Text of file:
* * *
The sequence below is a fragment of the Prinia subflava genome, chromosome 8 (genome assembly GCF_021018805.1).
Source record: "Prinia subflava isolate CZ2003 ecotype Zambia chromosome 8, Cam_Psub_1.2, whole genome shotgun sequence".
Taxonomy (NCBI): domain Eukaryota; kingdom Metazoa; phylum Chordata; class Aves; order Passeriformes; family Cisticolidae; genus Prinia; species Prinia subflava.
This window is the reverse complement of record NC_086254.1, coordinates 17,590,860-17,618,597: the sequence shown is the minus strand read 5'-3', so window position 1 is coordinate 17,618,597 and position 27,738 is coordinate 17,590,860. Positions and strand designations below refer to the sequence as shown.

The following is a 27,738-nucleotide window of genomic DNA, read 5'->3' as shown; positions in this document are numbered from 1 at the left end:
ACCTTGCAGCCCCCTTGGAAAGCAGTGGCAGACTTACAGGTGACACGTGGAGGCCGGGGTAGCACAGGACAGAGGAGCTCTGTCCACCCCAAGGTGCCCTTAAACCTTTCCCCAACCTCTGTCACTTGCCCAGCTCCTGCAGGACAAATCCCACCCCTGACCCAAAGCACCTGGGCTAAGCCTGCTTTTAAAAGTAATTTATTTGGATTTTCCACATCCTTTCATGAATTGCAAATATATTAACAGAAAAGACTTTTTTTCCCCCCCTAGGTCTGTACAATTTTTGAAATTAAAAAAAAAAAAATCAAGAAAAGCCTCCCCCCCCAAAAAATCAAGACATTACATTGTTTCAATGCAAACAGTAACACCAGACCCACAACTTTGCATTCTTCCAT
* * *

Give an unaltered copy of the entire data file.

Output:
The sequence below is a fragment of the Prinia subflava genome, chromosome 8 (genome assembly GCF_021018805.1).
Source record: "Prinia subflava isolate CZ2003 ecotype Zambia chromosome 8, Cam_Psub_1.2, whole genome shotgun sequence".
Taxonomy (NCBI): domain Eukaryota; kingdom Metazoa; phylum Chordata; class Aves; order Passeriformes; family Cisticolidae; genus Prinia; species Prinia subflava.
This window is the reverse complement of record NC_086254.1, coordinates 17,590,860-17,618,597: the sequence shown is the minus strand read 5'-3', so window position 1 is coordinate 17,618,597 and position 27,738 is coordinate 17,590,860. Positions and strand designations below refer to the sequence as shown.

The following is a 27,738-nucleotide window of genomic DNA, read 5'->3' as shown; positions in this document are numbered from 1 at the left end:
ACCTTGCAGCCCCCTTGGAAAGCAGTGGCAGACTTACAGGTGACACGTGGAGGCCGGGGTAGCACAGGACAGAGGAGCTCTGTCCACCCCAAGGTGCCCTTAAACCTTTCCCCAACCTCTGTCACTTGCCCAGCTCCTGCAGGACAAATCCCACCCCTGACCCAAAGCACCTGGGCTAAGCCTGCTTTTAAAAGTAATTTATTTGGATTTTCCACATCCTTTCATGAATTGCAAATATATTAACAGAAAAGACTTTTTTTCCCCCCCTAGGTCTGTACAATTTTTGAAATTAAAAAAAAAAAAATCAAGAAAAGCCTCCCCCCCCAAAAAATCAAGACATTACATTGTTTCAATGCAAACAGTAACACCAGACCCACAACTTTGCATTCTTCCAT